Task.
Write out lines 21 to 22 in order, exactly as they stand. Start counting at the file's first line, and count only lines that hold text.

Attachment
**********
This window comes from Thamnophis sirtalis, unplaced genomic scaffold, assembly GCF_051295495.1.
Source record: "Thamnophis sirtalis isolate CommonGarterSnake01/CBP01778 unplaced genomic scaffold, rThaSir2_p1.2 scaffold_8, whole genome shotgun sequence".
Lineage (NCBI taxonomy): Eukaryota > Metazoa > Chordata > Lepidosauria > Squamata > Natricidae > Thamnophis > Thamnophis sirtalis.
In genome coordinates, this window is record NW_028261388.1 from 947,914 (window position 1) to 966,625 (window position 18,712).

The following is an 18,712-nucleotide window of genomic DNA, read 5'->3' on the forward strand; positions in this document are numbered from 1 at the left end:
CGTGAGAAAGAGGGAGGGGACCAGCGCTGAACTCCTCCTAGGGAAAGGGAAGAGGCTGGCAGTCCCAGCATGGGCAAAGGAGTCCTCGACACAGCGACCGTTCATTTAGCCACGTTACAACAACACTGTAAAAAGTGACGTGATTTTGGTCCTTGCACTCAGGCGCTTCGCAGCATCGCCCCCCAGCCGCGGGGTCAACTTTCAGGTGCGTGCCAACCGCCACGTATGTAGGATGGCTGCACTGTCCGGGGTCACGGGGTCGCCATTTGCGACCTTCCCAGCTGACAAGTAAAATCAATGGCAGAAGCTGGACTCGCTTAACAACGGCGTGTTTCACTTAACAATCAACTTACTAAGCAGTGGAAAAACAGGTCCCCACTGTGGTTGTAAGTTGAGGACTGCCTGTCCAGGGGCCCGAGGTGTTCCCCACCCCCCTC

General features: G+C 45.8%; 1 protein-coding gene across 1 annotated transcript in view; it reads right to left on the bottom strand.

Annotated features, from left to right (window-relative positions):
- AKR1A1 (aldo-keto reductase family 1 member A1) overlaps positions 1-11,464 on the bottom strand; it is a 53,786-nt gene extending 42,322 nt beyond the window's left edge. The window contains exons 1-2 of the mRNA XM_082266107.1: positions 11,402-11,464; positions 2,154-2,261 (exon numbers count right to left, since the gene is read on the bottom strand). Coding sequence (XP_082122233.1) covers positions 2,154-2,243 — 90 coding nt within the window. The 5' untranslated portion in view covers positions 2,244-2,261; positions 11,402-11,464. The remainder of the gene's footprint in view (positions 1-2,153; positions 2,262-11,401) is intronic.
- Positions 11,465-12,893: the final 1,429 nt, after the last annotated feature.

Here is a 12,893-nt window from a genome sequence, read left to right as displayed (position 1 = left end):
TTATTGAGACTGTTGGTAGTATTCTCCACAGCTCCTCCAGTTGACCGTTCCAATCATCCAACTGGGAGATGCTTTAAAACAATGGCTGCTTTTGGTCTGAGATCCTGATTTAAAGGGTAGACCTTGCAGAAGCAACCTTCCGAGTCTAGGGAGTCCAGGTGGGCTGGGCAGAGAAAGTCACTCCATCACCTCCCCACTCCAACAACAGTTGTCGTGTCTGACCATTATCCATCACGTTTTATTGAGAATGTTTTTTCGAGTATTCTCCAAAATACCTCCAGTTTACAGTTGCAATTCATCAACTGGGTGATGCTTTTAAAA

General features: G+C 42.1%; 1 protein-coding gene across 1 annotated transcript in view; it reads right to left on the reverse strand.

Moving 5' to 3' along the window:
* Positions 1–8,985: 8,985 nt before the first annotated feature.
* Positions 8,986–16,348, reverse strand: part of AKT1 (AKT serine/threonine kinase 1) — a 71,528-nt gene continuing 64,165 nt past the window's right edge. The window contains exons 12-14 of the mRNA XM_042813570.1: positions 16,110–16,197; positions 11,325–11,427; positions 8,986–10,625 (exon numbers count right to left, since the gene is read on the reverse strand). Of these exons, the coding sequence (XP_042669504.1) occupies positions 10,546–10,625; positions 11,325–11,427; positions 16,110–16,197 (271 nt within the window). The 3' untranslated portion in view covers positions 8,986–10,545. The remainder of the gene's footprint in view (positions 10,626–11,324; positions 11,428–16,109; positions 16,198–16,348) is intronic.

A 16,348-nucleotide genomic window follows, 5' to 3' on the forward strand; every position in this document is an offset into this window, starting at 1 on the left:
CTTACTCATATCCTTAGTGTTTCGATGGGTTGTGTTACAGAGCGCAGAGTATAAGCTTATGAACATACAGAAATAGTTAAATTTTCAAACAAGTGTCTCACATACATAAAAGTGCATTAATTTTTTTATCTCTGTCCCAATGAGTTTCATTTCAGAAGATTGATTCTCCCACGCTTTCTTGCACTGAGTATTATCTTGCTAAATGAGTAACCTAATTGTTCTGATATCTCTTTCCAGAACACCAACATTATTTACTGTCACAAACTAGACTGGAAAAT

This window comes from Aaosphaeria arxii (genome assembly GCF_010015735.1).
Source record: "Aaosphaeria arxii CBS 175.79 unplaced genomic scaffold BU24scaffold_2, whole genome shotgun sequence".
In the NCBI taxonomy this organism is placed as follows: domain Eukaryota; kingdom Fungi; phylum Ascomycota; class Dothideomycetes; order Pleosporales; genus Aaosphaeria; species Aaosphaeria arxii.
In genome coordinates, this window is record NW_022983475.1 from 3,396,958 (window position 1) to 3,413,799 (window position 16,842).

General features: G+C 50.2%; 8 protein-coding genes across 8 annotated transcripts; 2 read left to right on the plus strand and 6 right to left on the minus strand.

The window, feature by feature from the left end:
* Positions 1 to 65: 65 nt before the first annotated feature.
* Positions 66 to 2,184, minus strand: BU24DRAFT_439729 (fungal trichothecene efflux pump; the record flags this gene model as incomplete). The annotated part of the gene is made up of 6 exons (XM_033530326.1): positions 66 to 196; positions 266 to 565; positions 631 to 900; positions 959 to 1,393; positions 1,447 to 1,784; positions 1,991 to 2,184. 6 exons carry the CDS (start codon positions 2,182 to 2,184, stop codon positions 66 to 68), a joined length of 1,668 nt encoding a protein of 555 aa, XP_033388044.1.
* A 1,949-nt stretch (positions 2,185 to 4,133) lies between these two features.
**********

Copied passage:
In the NCBI taxonomy this organism is placed as follows: domain Eukaryota; kingdom Fungi; phylum Ascomycota; class Dothideomycetes; order Pleosporales; genus Aaosphaeria; species Aaosphaeria arxii.
In genome coordinates, this window is record NW_022983475.1 from 3,396,958 (window position 1) to 3,413,799 (window position 16,842).